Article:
REVUELTAS: Cinco canciones para niños (arr. Elias).* ZYMAN: Concerto for guitar and string orchestra. CORAL: Concerto for guitar and orchestra. RITTER: Fantasía Concertante.
Juan Carlos Laguna (guitar), Conjunto de Cámara de la Ciudad de México/Benjamín Juárez Echenique, Manuel de Elías*.
Urtext JBCC 091 TT: 73:27
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Los bravos. Guitar fans have concentrated on the music of Tudor England, Spain, and South America, and with good reason. However, Mexico has also produced a bumper crop not only of great guitarists and but also of composers for the instrument. This CD features four of them, although Samuel Zyman has long resided in the United States.

Undoubtedly the best-known composer of the group, Silvestre Revueltas's reputation has surpassed those of all other Mexican composers, including the once-mighty Carlos Chávez. His very Stravinskian Sensemaya recalls techniques and even actual passages in Le sacre du printemps. He and Chávez delved deepest into European-influenced Modernism in their search for a Mexican nationalist style. Chávez tried to evoke the grandeur of the Aztecs, while Revueltas usually was inspired by the music of the streets -- mariachi bands, rancheros, corridos, and the like. Unfortunately, Revueltas died young, in his forties, from alcoholism. The Cinco canciones para niños (five children's songs, on texts by the Spanish poet Federico García Lorca) appeared originally for voice and piano. Revueltas then scored it for voice and small chamber ensemble, including trumpet and percussion. It stands as an unusual piece in Revueltas's catalogue, in that it sounds more Spanish than Mexican. In a way, the version here is a bit of bait-and-switch. Manuel de Elías substantially reworked the piece in order to accommodate guitar and small orchestra. So that the guitar can be heard, he has had to smooth the rough original. The result not, of course, pure Revueltas, but it is a lovely work for the guitar.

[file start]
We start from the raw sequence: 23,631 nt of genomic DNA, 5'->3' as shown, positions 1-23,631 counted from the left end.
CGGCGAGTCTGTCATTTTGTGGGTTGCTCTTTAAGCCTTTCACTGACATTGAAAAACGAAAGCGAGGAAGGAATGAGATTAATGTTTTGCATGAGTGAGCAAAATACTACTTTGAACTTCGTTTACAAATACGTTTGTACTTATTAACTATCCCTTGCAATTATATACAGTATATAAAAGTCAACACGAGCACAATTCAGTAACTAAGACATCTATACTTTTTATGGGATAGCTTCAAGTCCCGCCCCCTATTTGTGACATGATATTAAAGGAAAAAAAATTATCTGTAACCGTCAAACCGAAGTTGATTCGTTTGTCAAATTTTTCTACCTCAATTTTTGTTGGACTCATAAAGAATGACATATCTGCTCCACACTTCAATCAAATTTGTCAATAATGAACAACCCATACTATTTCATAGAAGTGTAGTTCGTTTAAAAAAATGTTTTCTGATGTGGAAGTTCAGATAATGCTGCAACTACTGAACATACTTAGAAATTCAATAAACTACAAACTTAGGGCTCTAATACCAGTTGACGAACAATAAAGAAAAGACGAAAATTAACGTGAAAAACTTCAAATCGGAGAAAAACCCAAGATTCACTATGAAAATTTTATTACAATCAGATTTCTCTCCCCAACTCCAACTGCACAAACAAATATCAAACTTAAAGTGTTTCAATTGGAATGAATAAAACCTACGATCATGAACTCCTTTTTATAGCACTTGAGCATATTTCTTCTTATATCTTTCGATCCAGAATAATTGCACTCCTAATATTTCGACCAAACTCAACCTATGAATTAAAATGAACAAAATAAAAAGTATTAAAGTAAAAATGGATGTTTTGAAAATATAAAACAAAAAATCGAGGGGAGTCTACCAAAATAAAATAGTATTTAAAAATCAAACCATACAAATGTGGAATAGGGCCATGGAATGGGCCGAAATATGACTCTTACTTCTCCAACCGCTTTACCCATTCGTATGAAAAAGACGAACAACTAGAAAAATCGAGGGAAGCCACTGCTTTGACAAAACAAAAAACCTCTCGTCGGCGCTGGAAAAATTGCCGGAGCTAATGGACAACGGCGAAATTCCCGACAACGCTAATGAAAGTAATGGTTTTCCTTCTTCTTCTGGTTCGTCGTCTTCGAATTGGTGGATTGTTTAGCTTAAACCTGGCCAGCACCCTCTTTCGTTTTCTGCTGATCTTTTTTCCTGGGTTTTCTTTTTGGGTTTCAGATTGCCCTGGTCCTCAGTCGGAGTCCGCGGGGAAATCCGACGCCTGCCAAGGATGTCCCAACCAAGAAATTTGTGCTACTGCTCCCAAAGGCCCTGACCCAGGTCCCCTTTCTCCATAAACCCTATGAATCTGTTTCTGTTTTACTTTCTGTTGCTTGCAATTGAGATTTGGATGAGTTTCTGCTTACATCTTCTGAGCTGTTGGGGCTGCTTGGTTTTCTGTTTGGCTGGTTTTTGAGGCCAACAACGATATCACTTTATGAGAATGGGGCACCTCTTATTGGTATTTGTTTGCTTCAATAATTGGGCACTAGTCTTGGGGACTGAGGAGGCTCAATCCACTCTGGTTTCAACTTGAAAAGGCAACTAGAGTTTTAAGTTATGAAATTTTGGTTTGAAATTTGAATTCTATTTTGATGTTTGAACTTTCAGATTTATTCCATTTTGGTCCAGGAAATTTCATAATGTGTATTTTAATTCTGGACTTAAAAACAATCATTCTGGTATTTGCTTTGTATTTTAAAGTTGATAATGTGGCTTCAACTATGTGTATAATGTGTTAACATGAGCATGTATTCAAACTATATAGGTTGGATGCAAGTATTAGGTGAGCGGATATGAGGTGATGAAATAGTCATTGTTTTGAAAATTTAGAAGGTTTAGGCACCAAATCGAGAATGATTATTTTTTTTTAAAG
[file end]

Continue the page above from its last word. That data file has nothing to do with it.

Samuel Zyman now works in the United States at Juilliard, and studied there with Roger Sessions and David Diamond, among others. Compared to Chávez and Revueltas, he writes in a more international idiom -- Walter Piston more than Copland. Nevertheless, his guitar concerto, easily the most substantial piece on the program, brims with Hispanic elements, mostly rhythmic. The dramatic first movement begins with a three-minute introduction, laying out the two ideas that Zyman will develop over a span of more than ten minutes into a tight argument. Furthermore, the ideas fit the guitar like a Saville Row suit. The texture, highly contrapuntal, remains clear. In the second movement, the guitar sings tenderly, allowing Zyman to show his considerable melodic gifts. The song flows both tunefully and unpredictably. Drama returns in the "agitato" third movement, and the level of counterpoint rises. Large stretches proceed in fugato (not a full-blown fugue, but "fuguey-ness") and stretto (before one voice finishes, another joins in with the same material). Zyman looks to get a rise and possibly an ovation from the listener.

Leonardo Coral and Jorge Ritter look even more resolutely beyond the Mexican borders to Europe and the States. I'd be hard pressed to identify their music as Hispanic. They have written two very well-crafted scores. Coral takes a big risk in his slow movement by sounding a tonic pedal in the bass throughout. Ritter, who has also produced electronic works, creates some snappy rhythms and uses percussion delicately and in a novel way. However, compared to Revueltas and Zyman, both Coral and Ritter unfortunately lack a strongly individual artistic profile. In a blind listening test, I'd be sorely tried to guess which composer wrote what.

Juan Carlos Laguna plays crisply, but with a certain lightness of tone. Don't expect John Williams or any of the Romeros. The Conjunto de Cámara de la Ciudad de México is occasionally ragged, but doesn't fall apart. Rereading what I've written, I seem to damn with faint praise, yet I do like the disc quite a bit. I love guitar music, and these scores run above the common.

S.G.S. (November 2014)